(b) Wrap the other tail around the casualty in the opposite direction and
bring it back over the dressing.
(c) Tighten the tails and tie them with a nonslip knot over the center of
the dressing. The knot will provide additional pressure over the wound and will help to
keep the seal airtight. The bandages should not be tight enough to interfere with
If an object is protruding from the wound, tie the knot beside the object,
not on it.
POSITIONING A CASUALTY WITH A DRESSED OPEN CHEST WOUND
Position the casualty on his side (recovery position) with his injured side next to
the ground (figure 4-4). Pressure from contact with the ground acts like a splint to the
injured side and helps to reduce the pain. (Positioning the casualty on his uninjured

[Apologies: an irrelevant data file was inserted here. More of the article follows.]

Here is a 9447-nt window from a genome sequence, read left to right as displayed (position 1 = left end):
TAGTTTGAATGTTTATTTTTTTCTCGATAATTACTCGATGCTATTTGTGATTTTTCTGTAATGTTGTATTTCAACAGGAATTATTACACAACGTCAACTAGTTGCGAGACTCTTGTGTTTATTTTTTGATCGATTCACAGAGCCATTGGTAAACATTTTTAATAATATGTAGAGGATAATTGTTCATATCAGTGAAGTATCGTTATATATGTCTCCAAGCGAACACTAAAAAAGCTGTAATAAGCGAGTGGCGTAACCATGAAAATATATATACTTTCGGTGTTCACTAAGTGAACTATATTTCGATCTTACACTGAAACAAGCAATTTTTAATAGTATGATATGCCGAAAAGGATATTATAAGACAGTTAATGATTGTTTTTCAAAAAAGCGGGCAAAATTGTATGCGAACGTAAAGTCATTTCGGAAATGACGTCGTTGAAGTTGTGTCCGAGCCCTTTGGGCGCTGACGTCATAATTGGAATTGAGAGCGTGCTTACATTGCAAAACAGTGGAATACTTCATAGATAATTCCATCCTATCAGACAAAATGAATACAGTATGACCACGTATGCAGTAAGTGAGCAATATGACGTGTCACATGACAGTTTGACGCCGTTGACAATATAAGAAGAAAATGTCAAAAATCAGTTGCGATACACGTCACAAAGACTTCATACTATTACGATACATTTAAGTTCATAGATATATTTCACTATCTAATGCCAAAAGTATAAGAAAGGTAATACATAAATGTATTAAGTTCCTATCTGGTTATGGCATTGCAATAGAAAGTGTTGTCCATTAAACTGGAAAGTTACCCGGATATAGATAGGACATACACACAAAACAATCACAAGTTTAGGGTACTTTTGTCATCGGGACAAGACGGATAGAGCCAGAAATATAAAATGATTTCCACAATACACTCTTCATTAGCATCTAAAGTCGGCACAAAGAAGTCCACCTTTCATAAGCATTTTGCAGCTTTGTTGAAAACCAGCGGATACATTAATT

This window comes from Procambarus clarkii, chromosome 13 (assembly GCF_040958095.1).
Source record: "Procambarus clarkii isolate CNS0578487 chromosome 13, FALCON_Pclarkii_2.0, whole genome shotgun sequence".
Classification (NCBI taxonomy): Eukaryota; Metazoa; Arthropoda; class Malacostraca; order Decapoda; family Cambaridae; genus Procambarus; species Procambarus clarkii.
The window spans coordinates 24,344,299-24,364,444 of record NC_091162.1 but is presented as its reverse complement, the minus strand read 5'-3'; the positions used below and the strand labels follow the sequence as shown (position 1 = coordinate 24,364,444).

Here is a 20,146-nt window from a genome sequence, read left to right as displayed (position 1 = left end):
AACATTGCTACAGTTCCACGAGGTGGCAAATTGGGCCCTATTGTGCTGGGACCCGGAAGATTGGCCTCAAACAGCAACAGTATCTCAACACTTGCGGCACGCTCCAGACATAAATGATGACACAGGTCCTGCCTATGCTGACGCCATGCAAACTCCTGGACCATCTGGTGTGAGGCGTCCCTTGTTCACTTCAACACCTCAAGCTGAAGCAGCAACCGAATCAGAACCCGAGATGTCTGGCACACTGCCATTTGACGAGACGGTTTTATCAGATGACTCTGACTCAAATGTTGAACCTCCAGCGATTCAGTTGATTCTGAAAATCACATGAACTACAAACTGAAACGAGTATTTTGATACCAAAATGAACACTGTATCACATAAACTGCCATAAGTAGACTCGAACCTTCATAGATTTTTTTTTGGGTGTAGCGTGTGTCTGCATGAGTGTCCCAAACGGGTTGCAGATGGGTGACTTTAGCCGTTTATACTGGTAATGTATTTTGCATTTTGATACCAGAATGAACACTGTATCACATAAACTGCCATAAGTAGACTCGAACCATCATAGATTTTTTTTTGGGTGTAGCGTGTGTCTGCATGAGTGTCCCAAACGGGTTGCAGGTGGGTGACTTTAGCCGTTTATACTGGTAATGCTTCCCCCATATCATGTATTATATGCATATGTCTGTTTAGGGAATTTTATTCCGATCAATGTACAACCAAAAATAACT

side might cause difficulty in breathing.)
Figure 4-4. Casualty with a dressed open chest wound.
The casualty may wish to sit up. If he can breathe easier when sitting up than
lying on his side, allow him to sit up with his back leaning against a tree, wall,
or other support. If he becomes tired, have him lie on his injured side again.
Section II. TREATING TENSION PNEUMOTHORAX
Tension pneumothorax occurs when there is a buildup of air in the plural space
and the air cannot escape. As the air outside the lung continues to increase, the
affected lung continues to collapse. In addition to causing further collapse of affected
lung, the increasing pressure of the trapped air pushes on the mediastinum (the mass of
material separating the two plural sacs). This movement of the mediastinum may
compress the uninjured lung, major blood vessels, and the heart. You will need to
perform a needle chest decompression to relieve the pressure of the tension